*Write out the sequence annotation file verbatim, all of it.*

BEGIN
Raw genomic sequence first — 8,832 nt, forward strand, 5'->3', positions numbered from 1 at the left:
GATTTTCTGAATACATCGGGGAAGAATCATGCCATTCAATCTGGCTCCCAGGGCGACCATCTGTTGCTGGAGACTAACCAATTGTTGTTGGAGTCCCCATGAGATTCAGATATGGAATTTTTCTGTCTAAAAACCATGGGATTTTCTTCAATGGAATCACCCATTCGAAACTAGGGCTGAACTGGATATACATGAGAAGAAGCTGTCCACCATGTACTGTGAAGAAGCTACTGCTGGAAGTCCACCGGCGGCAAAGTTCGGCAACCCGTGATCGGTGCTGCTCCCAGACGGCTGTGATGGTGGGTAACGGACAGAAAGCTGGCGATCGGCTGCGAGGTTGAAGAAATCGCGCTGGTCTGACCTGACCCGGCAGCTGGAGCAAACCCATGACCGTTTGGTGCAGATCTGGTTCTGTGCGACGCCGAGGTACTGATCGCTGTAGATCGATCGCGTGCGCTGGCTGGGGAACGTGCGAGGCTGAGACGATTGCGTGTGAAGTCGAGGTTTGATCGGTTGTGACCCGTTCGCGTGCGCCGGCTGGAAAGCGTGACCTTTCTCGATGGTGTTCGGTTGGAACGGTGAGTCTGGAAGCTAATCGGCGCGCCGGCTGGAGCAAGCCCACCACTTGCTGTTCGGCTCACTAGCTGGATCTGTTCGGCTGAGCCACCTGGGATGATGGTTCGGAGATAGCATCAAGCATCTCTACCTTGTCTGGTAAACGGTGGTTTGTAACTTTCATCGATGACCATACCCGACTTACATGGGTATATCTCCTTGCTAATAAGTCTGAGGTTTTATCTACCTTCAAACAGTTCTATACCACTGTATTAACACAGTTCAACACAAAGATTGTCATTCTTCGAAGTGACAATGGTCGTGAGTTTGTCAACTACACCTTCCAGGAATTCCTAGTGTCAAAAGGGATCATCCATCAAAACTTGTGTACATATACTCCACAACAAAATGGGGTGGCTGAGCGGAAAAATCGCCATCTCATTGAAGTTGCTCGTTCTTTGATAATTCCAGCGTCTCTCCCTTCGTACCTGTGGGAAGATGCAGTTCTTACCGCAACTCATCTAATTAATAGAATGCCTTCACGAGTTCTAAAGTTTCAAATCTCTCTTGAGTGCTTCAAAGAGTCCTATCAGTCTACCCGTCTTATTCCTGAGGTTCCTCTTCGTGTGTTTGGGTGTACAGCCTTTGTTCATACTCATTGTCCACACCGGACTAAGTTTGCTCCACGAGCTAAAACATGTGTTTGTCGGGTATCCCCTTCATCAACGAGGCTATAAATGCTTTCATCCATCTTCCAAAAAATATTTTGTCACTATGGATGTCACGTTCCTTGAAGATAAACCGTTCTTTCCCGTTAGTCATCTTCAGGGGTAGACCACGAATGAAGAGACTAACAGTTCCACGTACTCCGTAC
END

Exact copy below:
Raw genomic sequence first — 8,832 nt, forward strand, 5'->3', positions numbered from 1 at the left:
GATTTTCTGAATACATCGGGGAAGAATCATGCCATTCAATCTGGCTCCCAGGGCGACCATCTGTTGCTGGAGACTAACCAATTGTTGTTGGAGTCCCCATGAGATTCAGATATGGAATTTTTCTGTCTAAAAACCATGGGATTTTCTTCAATGGAATCACCCATTCGAAACTAGGGCTGAACTGGATATACATGAGAAGAAGCTGTCCACCATGTACTGTGAAGAAGCTACTGCTGGAAGTCCACCGGCGGCAAAGTTCGGCAACCCGTGATCGGTGCTGCTCCCAGACGGCTGTGATGGTGGGTAACGGACAGAAAGCTGGCGATCGGCTGCGAGGTTGAAGAAATCGCGCTGGTCTGACCTGACCCGGCAGCTGGAGCAAACCCATGACCGTTTGGTGCAGATCTGGTTCTGTGCGACGCCGAGGTACTGATCGCTGTAGATCGATCGCGTGCGCTGGCTGGGGAACGTGCGAGGCTGAGACGATTGCGTGTGAAGTCGAGGTTTGATCGGTTGTGACCCGTTCGCGTGCGCCGGCTGGAAAGCGTGACCTTTCTCGATGGTGTTCGGTTGGAACGGTGAGTCTGGAAGCTAATCGGCGCGCCGGCTGGAGCAAGCCCACCACTTGCTGTTCGGCTCACTAGCTGGATCTGTTCGGCTGAGCCACCTGGGATGATGGTTCGGAGATAGCATCAAGCATCTCTACCTTGTCTGGTAAACGGTGGTTTGTAACTTTCATCGATGACCATACCCGACTTACATGGGTATATCTCCTTGCTAATAAGTCTGAGGTTTTATCTACCTTCAAACAGTTCTATACCACTGTATTAACACAGTTCAACACAAAGATTGTCATTCTTCGAAGTGACAATGGTCGTGAGTTTGTCAACTACACCTTCCAGGAATTCCTAGTGTCAAAAGGGATCATCCATCAAAACTTGTGTACATATACTCCACAACAAAATGGGGTGGCTGAGCGGAAAAATCGCCATCTCATTGAAGTTGCTCGTTCTTTGATAATTCCAGCGTCTCTCCCTTCGTACCTGTGGGAAGATGCAGTTCTTACCGCAACTCATCTAATTAATAGAATGCCTTCACGAGTTCTAAAGTTTCAAATCTCTCTTGAGTGCTTCAAAGAGTCCTATCAGTCTACCCGTCTTATTCCTGAGGTTCCTCTTCGTGTGTTTGGGTGTACAGCCTTTGTTCATACTCATTGTCCACACCGGACTAAGTTTGCTCCACGAGCTAAAACATGTGTTTGTCGGGTATCCCCTTCATCAACGAGGCTATAAATGCTTTCATCCATCTTCCAAAAAATATTTTGTCACTATGGATGTCACGTTCCTTGAAGATAAACCGTTCTTTCCCGTTAGTCATCTTCAGGGGTAGACCACGAATGAAGAGACTAACAGTTCCACGTACTCCGTAC